The judge who will decide whether Stockton, California, can remain in bankruptcy rejected two reports about the city’s finances by experts hired by creditors, saying they won’t help him in a trial that starts next week.
U.S. Bankruptcy Judge Christopher M. Klein in Sacramento, California, said today he doesn’t need to hear the opinions of the creditors’ experts to interpret the financial details to be laid out during the trial on Stockton’s eligibility for bankruptcy.
“This will be driven by fact and not by opinion,” Klein told lawyers in a hearing. “This is the kind of thing I have seen for 25 years on the bench.”
Klein last month ordered Stockton to prove it is eligible for court protection from creditors under Chapter 9 of the U.S. Bankruptcy Code. He rejected the city’s request that he rule without giving creditors a chance to cross-examine city witnesses or present their own evidence.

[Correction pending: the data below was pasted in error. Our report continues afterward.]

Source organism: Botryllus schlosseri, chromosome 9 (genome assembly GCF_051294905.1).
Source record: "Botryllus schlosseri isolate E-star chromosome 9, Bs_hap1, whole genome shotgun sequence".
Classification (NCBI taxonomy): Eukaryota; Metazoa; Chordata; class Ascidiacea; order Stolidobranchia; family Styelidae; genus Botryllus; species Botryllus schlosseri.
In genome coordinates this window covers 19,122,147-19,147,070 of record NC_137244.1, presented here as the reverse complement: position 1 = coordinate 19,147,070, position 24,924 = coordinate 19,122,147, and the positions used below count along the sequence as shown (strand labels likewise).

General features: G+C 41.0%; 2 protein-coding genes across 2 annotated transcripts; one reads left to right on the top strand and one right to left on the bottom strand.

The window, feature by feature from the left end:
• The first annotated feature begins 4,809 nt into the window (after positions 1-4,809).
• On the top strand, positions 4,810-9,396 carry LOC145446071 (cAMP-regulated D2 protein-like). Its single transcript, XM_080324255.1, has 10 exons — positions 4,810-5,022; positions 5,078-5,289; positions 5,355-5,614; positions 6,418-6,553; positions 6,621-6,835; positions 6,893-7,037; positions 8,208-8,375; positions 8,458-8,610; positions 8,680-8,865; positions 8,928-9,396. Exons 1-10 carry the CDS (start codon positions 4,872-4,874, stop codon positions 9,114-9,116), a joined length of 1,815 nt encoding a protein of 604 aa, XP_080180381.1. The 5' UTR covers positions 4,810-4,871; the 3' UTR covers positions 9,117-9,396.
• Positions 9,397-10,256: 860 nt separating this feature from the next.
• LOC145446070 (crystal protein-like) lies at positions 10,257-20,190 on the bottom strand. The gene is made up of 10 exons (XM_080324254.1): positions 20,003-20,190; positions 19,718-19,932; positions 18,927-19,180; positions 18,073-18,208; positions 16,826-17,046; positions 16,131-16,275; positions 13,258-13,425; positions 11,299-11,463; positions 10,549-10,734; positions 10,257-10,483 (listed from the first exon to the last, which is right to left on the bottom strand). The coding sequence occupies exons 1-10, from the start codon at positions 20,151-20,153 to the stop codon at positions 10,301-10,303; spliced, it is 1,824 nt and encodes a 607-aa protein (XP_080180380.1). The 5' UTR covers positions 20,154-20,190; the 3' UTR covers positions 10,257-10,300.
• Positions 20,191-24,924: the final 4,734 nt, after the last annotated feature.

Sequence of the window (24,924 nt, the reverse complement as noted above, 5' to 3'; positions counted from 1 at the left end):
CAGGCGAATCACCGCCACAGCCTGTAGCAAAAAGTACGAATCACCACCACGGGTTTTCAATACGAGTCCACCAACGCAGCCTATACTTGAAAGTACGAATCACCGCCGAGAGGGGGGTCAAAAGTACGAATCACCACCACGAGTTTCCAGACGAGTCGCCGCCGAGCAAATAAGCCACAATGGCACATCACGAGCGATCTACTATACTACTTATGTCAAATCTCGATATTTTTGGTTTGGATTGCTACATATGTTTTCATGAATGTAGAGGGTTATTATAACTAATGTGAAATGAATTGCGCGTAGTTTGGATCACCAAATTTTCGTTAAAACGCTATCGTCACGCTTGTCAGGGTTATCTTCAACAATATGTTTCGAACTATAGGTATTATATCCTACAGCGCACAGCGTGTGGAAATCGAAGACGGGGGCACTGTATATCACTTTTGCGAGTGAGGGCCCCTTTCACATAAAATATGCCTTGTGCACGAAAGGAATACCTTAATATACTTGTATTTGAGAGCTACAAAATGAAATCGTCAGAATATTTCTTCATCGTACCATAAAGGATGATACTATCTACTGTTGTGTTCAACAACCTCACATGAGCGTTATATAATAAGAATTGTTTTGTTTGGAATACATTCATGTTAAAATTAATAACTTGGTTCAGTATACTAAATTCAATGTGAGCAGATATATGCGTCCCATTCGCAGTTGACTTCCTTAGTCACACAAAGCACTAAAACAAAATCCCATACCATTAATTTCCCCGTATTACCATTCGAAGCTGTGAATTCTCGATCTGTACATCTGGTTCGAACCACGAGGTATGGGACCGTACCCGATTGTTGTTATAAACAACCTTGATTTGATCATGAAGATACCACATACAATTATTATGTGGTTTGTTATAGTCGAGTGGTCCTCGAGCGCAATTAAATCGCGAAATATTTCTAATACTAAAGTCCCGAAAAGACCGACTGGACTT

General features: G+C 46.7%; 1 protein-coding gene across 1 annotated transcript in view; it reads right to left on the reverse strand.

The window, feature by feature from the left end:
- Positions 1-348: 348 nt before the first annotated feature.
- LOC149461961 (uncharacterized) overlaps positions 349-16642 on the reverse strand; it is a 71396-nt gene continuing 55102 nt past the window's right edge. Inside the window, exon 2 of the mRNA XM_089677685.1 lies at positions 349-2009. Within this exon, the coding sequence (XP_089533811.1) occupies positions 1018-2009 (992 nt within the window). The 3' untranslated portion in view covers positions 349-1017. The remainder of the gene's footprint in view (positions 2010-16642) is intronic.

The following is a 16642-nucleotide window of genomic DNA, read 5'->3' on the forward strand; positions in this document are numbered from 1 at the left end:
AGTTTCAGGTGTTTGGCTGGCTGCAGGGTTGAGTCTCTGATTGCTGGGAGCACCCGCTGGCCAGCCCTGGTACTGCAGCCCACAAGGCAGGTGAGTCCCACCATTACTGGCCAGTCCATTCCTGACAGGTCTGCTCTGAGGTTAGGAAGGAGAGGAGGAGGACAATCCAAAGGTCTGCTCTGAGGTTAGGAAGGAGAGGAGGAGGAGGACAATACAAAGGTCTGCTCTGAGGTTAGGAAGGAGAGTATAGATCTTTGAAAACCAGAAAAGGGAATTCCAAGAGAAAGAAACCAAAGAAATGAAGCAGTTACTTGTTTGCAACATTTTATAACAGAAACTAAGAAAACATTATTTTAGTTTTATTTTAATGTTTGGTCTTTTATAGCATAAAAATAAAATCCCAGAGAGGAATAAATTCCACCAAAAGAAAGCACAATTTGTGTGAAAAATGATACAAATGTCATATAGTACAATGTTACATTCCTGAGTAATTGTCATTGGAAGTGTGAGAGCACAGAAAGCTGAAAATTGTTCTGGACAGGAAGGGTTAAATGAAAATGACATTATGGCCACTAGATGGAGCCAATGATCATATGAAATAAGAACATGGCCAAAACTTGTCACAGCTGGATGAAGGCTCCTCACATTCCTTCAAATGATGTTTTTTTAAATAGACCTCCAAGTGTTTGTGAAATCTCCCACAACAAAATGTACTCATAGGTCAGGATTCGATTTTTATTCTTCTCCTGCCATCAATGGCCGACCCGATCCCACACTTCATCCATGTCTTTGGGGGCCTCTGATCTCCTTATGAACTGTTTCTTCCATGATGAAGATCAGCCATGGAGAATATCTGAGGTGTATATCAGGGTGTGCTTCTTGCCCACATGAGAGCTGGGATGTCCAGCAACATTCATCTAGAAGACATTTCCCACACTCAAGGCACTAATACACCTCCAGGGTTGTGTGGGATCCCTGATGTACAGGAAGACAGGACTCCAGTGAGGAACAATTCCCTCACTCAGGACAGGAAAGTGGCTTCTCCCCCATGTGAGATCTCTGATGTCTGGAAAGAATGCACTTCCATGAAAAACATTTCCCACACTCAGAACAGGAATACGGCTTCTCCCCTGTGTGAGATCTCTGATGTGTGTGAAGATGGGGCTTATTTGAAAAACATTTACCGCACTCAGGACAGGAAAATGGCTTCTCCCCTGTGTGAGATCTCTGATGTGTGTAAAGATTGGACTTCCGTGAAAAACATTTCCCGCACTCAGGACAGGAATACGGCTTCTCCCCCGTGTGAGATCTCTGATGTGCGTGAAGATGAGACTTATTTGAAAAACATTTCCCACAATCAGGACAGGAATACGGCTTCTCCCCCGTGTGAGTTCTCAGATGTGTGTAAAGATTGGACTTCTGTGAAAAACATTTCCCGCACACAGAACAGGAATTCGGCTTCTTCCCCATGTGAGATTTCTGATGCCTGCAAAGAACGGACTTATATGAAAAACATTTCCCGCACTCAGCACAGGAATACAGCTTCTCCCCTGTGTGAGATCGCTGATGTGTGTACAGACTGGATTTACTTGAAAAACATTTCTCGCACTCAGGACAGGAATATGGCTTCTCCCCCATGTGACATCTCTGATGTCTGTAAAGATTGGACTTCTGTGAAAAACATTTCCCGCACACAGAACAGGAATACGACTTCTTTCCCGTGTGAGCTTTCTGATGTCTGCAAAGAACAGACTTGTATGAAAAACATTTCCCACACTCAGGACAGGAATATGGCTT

Under Chapter 9, governments, unlike corporations, must convince a judge that they are eligible to be in bankruptcy before they can use the court process to reduce debt through actions such as canceling contracts.
To bolster its argument for throwing the city out of bankruptcy, bond insurer Assured Guaranty Corp. hired Robert Bobb, a former city manager in California, Michigan and Virginia, and Nancy Zielke, a public-finance expert with the consulting firm Alvarez and Marsal. Klein ruled that the opinion reports they produced won’t be part of the trial.
The case is In re Stockton, 12-32118, U.S. Bankruptcy Court, Eastern District of California (Sacramento).